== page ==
Look in the credits on any Batman feature of the past 26 years, and you'll see one name on all of them: Michael Uslan. In addition to serving as a producer/executive producer on seven Batman films, Uslan was executive producer on the Swamp Thing movies, Catwoman, The Spirit and, believe it or not, Where in the World is Carmen San Diego? Uslan is also a comics writer, with Archie and DC credits including The Shadow under his belt, and a professor who teaches a class called The Comic Book in America.
On Thursday Uslan opened up for a Reddit AMA Thursday, answering a handful of questions using his wealth of knowledge about superheroes, Hollywood and comics history.
If you weren't aware, Reddit has a section called "Ask Science Fiction," which is essentially a space in the Internet for people to ask for explanations of details in fictional stories ("When and why did the Decepticons and Autobots split apart?") or consider fictional "what if" scenarios ("What would cause someone to lose their connection to The Force?").
Last week, someone asked, "If Batman were to operate in real life, how fast would it take for his identity to be revealed?" The answers are pretty entertaining.
When I first started writing online, making the front page of Digg could make my whole day brighter, but as time marched on in the strange world of social bookmarking, I started spending more and more time on Reddit, a baby blue board filled with odd and interesting links, and watched its readership swell while Digg's glory has begun to fade.
Reddit's "Ask Me Anything" threads, where interesting people with unusual perspectives answer questions posed by the Reddit community, has attracted a wide array of fascinating folks from a fellow who played a Putty on the ori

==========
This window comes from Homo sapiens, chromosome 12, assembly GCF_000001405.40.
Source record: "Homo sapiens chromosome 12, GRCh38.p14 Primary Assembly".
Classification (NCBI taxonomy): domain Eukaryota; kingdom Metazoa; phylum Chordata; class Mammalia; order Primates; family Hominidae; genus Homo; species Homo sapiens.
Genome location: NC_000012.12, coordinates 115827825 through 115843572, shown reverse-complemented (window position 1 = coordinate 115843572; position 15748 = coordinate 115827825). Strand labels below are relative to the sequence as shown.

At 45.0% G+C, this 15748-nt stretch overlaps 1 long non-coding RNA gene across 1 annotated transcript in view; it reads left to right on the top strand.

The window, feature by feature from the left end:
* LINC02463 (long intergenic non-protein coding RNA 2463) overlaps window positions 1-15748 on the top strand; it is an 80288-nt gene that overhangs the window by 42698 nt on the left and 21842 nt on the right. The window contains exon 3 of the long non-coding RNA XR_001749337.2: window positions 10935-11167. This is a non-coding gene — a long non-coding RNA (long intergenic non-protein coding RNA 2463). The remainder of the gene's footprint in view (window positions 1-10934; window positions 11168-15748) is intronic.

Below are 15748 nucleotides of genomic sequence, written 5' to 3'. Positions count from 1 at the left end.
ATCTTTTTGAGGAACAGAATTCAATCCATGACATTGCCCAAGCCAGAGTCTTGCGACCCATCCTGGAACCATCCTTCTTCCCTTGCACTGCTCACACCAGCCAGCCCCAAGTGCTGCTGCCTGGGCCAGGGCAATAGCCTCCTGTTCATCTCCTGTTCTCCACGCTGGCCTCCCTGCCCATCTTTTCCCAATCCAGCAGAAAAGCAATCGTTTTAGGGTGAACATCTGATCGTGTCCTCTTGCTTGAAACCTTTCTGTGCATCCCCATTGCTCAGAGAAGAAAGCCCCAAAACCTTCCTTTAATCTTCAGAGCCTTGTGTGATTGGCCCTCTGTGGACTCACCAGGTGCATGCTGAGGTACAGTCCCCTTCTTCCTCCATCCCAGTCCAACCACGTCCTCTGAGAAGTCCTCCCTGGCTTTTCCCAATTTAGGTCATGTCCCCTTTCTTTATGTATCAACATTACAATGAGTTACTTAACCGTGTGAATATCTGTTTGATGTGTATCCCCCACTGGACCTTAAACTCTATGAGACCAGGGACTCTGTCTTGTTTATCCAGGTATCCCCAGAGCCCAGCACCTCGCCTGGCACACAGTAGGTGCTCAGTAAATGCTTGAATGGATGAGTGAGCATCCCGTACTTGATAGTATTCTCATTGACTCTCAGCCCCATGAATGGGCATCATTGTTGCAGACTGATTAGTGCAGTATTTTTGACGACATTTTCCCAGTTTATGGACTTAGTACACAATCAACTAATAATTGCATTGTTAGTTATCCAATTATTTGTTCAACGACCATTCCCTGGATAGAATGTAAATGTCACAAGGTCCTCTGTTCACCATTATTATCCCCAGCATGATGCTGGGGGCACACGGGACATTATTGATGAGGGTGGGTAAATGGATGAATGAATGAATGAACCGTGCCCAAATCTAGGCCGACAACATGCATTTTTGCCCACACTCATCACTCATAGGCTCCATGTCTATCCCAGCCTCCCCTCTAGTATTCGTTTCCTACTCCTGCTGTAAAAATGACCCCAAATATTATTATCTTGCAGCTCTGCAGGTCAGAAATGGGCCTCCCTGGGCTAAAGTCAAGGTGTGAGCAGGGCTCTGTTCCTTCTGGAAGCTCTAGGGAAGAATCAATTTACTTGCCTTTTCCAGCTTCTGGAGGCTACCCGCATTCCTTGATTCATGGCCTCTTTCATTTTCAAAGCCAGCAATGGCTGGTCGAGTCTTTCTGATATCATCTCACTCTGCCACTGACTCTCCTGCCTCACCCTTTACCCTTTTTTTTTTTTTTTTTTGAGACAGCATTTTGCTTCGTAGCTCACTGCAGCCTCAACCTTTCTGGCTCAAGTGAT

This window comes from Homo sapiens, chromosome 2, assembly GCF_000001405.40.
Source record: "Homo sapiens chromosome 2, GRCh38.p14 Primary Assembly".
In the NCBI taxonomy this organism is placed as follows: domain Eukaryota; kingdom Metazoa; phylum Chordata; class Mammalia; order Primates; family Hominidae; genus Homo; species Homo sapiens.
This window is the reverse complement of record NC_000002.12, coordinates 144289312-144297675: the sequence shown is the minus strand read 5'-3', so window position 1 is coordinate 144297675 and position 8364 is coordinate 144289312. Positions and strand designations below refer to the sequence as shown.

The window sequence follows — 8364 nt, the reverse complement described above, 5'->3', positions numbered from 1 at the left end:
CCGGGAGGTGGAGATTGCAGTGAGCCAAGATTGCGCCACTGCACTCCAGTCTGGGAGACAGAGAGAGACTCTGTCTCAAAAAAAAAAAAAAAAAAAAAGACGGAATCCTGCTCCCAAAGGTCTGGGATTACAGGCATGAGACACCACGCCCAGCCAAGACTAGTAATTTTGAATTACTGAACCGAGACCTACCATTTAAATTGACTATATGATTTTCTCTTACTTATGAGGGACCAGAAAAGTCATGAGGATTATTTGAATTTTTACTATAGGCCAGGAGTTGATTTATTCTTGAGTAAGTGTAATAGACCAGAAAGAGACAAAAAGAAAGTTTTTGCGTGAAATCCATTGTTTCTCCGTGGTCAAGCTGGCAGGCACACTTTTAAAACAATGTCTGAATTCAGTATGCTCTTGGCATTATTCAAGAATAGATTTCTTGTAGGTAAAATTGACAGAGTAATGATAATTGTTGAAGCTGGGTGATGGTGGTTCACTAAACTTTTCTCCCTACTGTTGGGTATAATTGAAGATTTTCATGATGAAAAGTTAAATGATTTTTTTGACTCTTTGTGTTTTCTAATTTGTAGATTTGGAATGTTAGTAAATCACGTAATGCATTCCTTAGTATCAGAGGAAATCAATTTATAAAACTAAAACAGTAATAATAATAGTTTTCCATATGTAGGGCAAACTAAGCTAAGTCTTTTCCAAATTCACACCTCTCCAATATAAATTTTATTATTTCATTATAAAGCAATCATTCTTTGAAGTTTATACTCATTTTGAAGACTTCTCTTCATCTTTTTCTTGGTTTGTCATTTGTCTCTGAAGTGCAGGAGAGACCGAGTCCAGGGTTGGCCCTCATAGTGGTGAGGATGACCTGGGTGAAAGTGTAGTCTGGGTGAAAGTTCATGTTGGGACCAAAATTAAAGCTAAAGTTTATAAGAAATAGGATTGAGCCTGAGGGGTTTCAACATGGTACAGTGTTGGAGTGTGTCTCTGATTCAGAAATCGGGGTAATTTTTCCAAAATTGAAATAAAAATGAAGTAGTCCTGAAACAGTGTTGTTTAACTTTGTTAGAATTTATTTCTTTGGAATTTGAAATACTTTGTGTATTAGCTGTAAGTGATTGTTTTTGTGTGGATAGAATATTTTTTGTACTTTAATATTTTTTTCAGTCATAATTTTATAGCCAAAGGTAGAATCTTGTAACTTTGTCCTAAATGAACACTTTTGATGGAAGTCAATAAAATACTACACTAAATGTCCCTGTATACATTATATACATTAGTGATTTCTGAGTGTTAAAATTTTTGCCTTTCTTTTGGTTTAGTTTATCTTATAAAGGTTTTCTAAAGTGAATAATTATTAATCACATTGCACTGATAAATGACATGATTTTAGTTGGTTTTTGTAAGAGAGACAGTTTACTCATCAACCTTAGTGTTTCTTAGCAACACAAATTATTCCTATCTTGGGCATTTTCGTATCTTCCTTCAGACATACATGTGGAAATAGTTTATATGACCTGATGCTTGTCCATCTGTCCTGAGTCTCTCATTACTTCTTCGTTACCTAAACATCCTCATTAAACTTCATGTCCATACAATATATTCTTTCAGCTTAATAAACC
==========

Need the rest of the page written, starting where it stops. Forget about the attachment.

While out seeking some attention for his new iPhone game Age of Monsters: Rock Paper Scissors last week, artist Jeff Matsuda braved the open-forum interview realm of Reddit's IAmA's to offer up free Batman-related sketches to anyone with a request. Matsuda, who served as a producer and creative director
Dilbert creator Scott Adams came to our attention last month for the first time since the mid to late '90s when a blog post surfaced where he said, among other things, that women are "treated differently by society for exactly the same reason that children and the mentally handicapped are treated differently. It's just easier this way for everyone."
Now, he's managed to provoke yet another internet maelstorm of derision by popping up on mes
It's very important that we remember that one need not, you know, write or draw or study narrative or learn about art or really know anything at all about formal graphic storytelling in order to create truly awesome comics. Sometimes all you need is a coup
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